Sarvepalli Gopal in the book Anatomy of a Confrontation calls Elst "a Catholic practitioner of polemics" who "fights the Crusades all over again on Indian soil". He also says that it is difficult to take serious an author who "speaks of the centuries when there were Muslim rulers in India as a bloodsoaked catastrophe".[27]

Ayub Khan says that Koenraad Elst is the most prominent advocate of Sangh Parivar in the West. He further says: "Such is his importance in Hindutva circles that L.K. Advani quoted him at length while deposing before the Liberhans Commission investigation the demolition of Babri Masjid." In a reply to Ayub Khan, Elst says that he has been critical of the Sangh Parivar in his writings.[50]

Christian Bouchet criticized Elst's book The Saffron Swastika for having placed far too much trust in Savitri Devi's autobiography, and for claiming that Savitri Devi was bisexual.[51]

Elst has replied to most of his critics in books or in articles.[52]


  • Dr. Ambedkar - A True Aryan (1993)
  • Asterisk in Bharopiyasthan, Koenraad Elst, Voice of India
  • Ayodhya, The Finale - Science versus Secularism the Excavations Debate (2003) ISBN 81-85990-77-8
  • Ayodhya: The Case Against the Temple (2002) ISBN 81-85990-75-1
  • Ayodhya and After: Issues Before Hindu Society (1991) [7]
  • BJP vis-à-vis Hindu Resurgence (1997) ISBN 81-85990-47-6
  • Decolonizing the Hindu Mind - Ideological Development of Hindu Revivalism, Rupa, Delhi (2001) ISBN 81-7167-519-0
  • The Demographic Siege (1997) ISBN 81-85990-50-6
  • Indigenous Indians: Agastya to Ambedkar, Voice of India (1993)
  • Gandhi and Godse - A review and a critique ISBN 81-85990-71-9 (transl: Pourquoi j’ai tué Gandhi, examen critique de la défense de Nathuram Godse par Koenraad Elst, Les Belles Lettres)
  • Negationism in India: Concealing the Record of Islam (1992) ISBN 81-85990-01-8
  • Psychology of Prophetism - A Secular Look at the Bible (1993) ISBN 81-85990-00-X
  • Ram Janmabhoomi vs. Babri Masjid. A Case Study in Hindu-Muslim Conflict. Voice of India, Delhi 1990. (a large part of this book is included in Vinay Chandra Mishra and Parmanand Singh, eds.: Ram Janmabhoomi Babri Masjid, Historical Documents, Legal Opinions & Judgments, Bar Council of India Trust, Delhi 1991.)
  • Return of the Swastika, Koenraad Elst, Voice of India
  • The Saffron Swastika - The Notion of Hindu Fascism. (2001) ISBN 81-85990-69-7
  • Update on the Aryan Invasion Debate Aditya Prakashan (1999) ISBN 81-86471-77-4
  • Who is a Hindu? (2001) [8] ISBN 8185990743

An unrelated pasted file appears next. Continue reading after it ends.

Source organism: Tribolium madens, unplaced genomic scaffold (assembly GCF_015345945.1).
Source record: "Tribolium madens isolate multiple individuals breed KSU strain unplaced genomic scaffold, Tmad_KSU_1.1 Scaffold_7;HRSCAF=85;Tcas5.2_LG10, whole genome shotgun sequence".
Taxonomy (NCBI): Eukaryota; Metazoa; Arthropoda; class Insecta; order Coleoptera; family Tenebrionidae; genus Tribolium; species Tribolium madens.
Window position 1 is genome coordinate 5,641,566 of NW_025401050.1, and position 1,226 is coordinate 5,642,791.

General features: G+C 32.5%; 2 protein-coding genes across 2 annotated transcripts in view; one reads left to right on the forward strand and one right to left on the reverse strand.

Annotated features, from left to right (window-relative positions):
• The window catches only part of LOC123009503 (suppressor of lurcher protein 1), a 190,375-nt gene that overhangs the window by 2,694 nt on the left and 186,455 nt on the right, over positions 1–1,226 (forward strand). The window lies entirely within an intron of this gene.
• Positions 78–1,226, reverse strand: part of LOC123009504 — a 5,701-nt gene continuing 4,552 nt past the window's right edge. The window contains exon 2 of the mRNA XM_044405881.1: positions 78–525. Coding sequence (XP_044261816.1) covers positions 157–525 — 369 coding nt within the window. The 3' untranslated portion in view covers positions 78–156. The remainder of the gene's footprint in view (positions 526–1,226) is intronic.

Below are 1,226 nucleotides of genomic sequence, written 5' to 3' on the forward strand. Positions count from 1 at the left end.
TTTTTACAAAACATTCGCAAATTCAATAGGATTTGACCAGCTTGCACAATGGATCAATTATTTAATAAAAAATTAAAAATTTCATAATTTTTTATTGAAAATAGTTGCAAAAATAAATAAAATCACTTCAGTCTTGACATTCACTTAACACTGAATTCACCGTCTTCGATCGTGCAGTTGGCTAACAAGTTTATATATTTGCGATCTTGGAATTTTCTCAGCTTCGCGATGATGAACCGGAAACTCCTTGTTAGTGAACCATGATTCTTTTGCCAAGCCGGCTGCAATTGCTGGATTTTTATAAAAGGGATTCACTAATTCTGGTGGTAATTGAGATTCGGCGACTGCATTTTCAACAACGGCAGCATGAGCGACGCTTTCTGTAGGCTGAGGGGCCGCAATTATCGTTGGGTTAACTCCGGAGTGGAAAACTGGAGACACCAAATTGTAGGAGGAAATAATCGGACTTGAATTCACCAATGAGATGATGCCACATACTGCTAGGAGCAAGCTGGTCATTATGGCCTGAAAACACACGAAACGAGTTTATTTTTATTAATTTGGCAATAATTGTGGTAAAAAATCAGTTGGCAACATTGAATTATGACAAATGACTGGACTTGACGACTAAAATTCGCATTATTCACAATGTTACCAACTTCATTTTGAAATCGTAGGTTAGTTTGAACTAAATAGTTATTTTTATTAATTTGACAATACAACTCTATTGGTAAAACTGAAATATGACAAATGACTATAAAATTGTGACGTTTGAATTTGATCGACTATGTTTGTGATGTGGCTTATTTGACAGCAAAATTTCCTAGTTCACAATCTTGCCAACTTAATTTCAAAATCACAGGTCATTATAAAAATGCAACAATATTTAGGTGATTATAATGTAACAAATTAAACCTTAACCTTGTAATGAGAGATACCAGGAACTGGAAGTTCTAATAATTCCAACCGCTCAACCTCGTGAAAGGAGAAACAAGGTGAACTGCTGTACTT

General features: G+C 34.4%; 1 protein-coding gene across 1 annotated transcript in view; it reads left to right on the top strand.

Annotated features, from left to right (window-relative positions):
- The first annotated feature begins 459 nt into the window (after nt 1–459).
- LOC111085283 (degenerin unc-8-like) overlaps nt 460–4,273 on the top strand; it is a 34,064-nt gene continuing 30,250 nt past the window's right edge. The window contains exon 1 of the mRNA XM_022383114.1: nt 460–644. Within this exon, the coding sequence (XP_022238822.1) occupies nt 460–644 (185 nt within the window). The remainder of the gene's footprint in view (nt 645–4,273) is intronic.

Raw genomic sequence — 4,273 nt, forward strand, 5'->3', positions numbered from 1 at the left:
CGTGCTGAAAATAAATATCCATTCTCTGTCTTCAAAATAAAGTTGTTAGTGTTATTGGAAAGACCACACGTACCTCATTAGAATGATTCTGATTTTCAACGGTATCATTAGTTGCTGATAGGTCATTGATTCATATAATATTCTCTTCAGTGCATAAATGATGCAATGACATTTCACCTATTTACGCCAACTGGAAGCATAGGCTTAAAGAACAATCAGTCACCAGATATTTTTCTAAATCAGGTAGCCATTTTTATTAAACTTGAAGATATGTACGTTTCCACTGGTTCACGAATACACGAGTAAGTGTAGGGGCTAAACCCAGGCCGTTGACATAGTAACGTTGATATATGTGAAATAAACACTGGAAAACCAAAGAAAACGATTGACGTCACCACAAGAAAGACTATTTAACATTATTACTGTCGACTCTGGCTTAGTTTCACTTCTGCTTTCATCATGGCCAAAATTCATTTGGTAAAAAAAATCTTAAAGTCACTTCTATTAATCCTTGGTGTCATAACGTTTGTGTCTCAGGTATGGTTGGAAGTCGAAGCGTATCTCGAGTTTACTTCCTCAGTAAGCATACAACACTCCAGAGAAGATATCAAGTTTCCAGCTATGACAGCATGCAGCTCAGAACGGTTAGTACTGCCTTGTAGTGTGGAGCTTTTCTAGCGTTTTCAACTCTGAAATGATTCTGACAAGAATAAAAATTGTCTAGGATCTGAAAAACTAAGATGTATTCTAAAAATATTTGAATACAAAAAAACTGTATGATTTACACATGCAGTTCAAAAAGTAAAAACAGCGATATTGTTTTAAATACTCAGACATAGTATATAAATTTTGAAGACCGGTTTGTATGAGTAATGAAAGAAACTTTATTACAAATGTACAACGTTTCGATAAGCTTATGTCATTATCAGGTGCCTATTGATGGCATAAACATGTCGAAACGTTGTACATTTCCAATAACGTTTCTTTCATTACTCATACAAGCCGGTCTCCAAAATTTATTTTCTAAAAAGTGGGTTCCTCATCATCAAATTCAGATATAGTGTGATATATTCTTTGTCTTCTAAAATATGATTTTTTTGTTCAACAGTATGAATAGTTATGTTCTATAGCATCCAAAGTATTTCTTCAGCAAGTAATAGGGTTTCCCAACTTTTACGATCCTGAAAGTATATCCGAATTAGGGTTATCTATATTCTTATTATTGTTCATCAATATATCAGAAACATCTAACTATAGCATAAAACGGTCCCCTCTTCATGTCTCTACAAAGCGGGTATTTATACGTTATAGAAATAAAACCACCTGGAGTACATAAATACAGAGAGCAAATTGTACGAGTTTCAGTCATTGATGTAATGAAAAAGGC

• Linguistic Aspects of the Aryan Non-Invasion Theory, In Edwin Bryant and Laurie L. Patton (editors) (2005). Indo-Aryan Controversy: Evidence and Inference in Indian History. Routledge/Curzon. ISBN 0-7007-1463-4.  
  • The Rushdie affair's legacy. Postscript to Daniel Pipes: The Rushdie Affair: The Novel, the Ayatollah, and the West (1990), Transaction Publishers, paperback (2003) ISBN 0-7658-0996-6
  • Gujarat After Godhra : Real Violence, Selective Outrage/edited by Ramesh N. Rao and Koenraad Elst. New Delhi, Har-Anand Pub., 2003, 248 p., ISBN 81-241-0917-6.
  • “The Ayodhya demolition: an evaluation”, in Dasgupta, S., et al.: The Ayodhya Reference, q.v., p. 123-154.
  • “The Ayodhya debate”, in Pollet, G., ed.: Indian Epic Values. Râmâyana and Its Impact, Peeters, Leuven 1995, q.v., p. 21-42. BJP Hindu Resurgence. Voice of India, Delhi 1997. (adapted from a paper of the International Ramayana Conference and the October 1995 Annual South Asia Conference in Madison, Wisconsin)
  • The Ayodhya debate: focus on the "no temple" evidence, World Archaeological Congress, 1998
  • India's Only Communalist: In Commemoration of Sita Ram Goel (edited by Koenraad Elst, 2005) ISBN 81-85990-78-6
  • The Rushdie Rules Middle East Quarterly, June 1998
  • Foreword to: The Prolonged Partition and Its Pogroms Testimonies on Violence against Hindus in East Bengal (1946-1964) by A. J. Kamra.
  • India's Only Communalist: an Introduction to the Work of Sita Ram Goel. In "Hinduism and Secularism: After Ayodhya", Arvind Sharma (ed.) Palgrave 2001 ISBN 0-33 79406-0
  • "Banning Hindu Revaluation", Observer of Business and Politics, 1-12-1993,


  1. ^ Bhatt, Chetan (1997). Liberation and purity: race, new religious movements and the ethics of postmodernity. Taylor & Francis. pp. 159. ISBN 9781857284232. http://books.google.com/books?id=aap0HaCzrFwC&pg=PA159&dq=%22Koenraad+Elst%22&lr=&num=100&as_brr=3&ei=W2JQS6ijNZ72kQTp_IibDQ&cd=25#v=onepage&q=%22Koenraad%20Elst%22&f=false.  
  2. ^ The Problem of Christian Missionaries
  3. ^ Michael Witzel, 'Rama's Realm: Indocentric rewriting of early South Asian archaeology and history' in: Archaeological Fantasies: How Pseudoarchaeology Misrepresents the Past and Misleads the Public Routledge (2006), ISBN 0415305934, p. 205.